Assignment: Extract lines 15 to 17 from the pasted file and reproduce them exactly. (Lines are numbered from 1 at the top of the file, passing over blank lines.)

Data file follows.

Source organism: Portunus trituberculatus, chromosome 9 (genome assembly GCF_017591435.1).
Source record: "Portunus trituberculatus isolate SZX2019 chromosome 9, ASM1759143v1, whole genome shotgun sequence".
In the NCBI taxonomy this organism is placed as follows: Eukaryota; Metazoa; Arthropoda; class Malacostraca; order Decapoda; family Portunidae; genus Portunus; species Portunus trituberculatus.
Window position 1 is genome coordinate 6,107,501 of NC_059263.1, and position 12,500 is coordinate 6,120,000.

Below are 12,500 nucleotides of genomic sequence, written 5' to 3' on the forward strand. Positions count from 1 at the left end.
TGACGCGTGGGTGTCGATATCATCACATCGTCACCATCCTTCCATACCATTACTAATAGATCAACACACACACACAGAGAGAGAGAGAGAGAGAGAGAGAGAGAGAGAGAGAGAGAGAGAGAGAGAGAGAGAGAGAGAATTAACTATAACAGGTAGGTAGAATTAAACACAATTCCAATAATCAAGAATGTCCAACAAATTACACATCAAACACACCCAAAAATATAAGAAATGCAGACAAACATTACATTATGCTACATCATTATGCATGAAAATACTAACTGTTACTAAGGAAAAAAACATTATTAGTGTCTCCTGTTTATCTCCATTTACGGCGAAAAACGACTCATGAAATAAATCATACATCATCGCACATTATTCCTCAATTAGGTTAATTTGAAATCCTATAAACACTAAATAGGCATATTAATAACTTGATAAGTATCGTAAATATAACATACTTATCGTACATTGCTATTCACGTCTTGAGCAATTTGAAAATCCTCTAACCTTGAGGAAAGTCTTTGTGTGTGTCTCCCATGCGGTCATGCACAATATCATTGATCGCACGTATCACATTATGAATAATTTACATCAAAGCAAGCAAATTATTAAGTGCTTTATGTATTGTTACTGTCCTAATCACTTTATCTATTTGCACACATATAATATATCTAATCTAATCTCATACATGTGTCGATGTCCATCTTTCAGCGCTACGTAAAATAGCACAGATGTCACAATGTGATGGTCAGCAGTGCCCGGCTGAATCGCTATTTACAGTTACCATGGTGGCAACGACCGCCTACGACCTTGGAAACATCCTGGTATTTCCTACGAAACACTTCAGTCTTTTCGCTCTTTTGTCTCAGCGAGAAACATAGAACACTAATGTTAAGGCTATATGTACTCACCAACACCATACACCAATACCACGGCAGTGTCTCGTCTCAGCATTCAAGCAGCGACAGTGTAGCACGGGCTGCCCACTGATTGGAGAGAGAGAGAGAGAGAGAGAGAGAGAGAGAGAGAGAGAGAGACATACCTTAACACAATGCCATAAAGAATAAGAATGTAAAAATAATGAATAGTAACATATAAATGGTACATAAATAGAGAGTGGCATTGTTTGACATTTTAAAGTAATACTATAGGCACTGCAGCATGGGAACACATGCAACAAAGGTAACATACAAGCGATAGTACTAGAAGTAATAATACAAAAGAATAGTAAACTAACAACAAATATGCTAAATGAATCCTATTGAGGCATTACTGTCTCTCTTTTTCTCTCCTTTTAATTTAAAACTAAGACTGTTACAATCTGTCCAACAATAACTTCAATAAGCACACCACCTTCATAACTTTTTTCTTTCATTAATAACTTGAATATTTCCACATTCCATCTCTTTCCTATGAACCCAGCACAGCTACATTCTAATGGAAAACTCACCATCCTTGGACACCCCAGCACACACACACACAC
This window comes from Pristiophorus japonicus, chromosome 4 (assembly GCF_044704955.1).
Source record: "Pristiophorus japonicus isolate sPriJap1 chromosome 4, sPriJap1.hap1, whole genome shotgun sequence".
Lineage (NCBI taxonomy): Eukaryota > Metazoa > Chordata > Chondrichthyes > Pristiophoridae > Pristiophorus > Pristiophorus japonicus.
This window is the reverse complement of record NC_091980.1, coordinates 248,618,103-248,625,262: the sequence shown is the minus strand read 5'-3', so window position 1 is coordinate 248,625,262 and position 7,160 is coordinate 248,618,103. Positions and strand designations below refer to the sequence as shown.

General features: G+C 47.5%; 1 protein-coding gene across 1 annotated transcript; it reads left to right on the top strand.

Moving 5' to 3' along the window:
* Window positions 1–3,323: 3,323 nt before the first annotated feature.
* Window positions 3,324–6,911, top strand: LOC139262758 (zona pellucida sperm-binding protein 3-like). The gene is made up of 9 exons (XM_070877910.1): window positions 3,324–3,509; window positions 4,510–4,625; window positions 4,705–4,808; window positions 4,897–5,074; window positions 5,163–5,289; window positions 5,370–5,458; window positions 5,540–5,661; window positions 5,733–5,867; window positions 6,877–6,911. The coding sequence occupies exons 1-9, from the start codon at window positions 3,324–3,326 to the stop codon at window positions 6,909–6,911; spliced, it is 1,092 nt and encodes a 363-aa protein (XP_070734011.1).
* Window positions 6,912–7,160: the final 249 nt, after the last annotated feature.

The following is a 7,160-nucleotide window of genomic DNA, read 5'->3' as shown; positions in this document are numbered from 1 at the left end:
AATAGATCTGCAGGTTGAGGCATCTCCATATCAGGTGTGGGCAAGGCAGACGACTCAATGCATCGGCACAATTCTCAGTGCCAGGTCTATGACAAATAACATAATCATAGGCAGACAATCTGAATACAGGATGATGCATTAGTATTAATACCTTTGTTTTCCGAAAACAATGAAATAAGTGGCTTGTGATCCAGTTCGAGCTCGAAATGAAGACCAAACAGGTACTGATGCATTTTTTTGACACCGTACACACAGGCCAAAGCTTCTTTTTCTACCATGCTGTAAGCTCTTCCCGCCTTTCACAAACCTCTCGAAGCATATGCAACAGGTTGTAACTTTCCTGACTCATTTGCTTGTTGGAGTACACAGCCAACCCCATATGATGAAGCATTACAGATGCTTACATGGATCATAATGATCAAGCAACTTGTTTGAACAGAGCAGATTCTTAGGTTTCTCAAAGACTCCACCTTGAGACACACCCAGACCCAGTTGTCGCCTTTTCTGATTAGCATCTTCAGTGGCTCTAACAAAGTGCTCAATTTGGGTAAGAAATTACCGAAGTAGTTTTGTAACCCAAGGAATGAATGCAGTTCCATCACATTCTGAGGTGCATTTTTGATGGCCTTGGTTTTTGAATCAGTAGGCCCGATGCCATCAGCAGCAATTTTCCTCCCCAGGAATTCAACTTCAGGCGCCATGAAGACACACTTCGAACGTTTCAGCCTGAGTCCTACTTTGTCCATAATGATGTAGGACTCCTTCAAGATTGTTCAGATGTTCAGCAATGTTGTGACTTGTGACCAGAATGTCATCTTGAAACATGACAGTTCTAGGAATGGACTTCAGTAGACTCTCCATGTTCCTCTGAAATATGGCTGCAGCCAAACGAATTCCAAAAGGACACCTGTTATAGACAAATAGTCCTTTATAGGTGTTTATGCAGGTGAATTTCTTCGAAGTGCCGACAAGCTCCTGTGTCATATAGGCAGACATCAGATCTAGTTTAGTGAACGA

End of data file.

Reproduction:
* Window positions 6,912–7,160: the final 249 nt, after the last annotated feature.

The following is a 7,160-nucleotide window of genomic DNA, read 5'->3' as shown; positions in this document are numbered from 1 at the left end:
AATAGATCTGCAGGTTGAGGCATCTCCATATCAGGTGTGGGCAAGGCAGACGACTCAATGCATCGGCACAATTCTCAGTGCCAGGTCTATGACAAATAACATAATCATAGGCAGACAATCTGAATACAGGATGATGCATTAGTATTAATACCTTTGTTTTCCGAAAACAATGAAATAAGTGGCTTGTGATCCAGTTCGAGCTCGAAATGAAGACCAAACAGGTACTGATGCATTTTTTTGACACCGTACACACAGGCCAAAGCTTCTTTTTCTACCATGCTGTAAGCTCTTCCCGCCTTTCACAAACCTCTCGAAGCATATGCAACAGGTTGTAACTTTCCTGACTCATTTGCTTGTTGGAGTACACAGCCAACCCCATATGATGAAGCATTACAGATGCTTACATGGATCATAATGATCAAGCAACTTGTTTGAACAGAGCAGATTCTTAGGTTTCTCAAAGACTCCACCTTGAGACACACCCAGACCCAGTTGTCGCCTTTTCTGATTAGCATCTTCAGTGGCTCTAACAAAGTGCTCAATTTGGGTAAGAAATTACCGAAGTAGTTTTGTAACCCAAGGAATGAATGCAGTTCCATCACATTCTGAGGTGCATTTTTGATGGCCTTGGTTTTTGAATCAGTAGGCCCGATGCCATCAGCAGCAATTTTCCTCCCCAGGAATTCAACTTCAGGCGCCATGAAGACACACTTCGAACGTTTCAGCCTGAGTCCTACTTTGTCCATAATGATGTAGGACTCCTTCAAGATTGTTCAGATGTTCAGCAATGTTGTGACTTGTGACCAGAATGTCATCTTGAAACATGACAGTTCTAGGAATGGACTTCAGTAGACTCTCCATGTTCCTCTGAAATATGGCTGCAGCCAAACGAATTCCAAAAGGACACCTGTTATAGACAAATAGTCCTTTATAGGTGTTTATGCAGGTGAATTTCTTCGAAGTGCCGACAAGCTCCTGTGTCATATAGGCAGACATCAGATCTAGTTTAGTGAACGA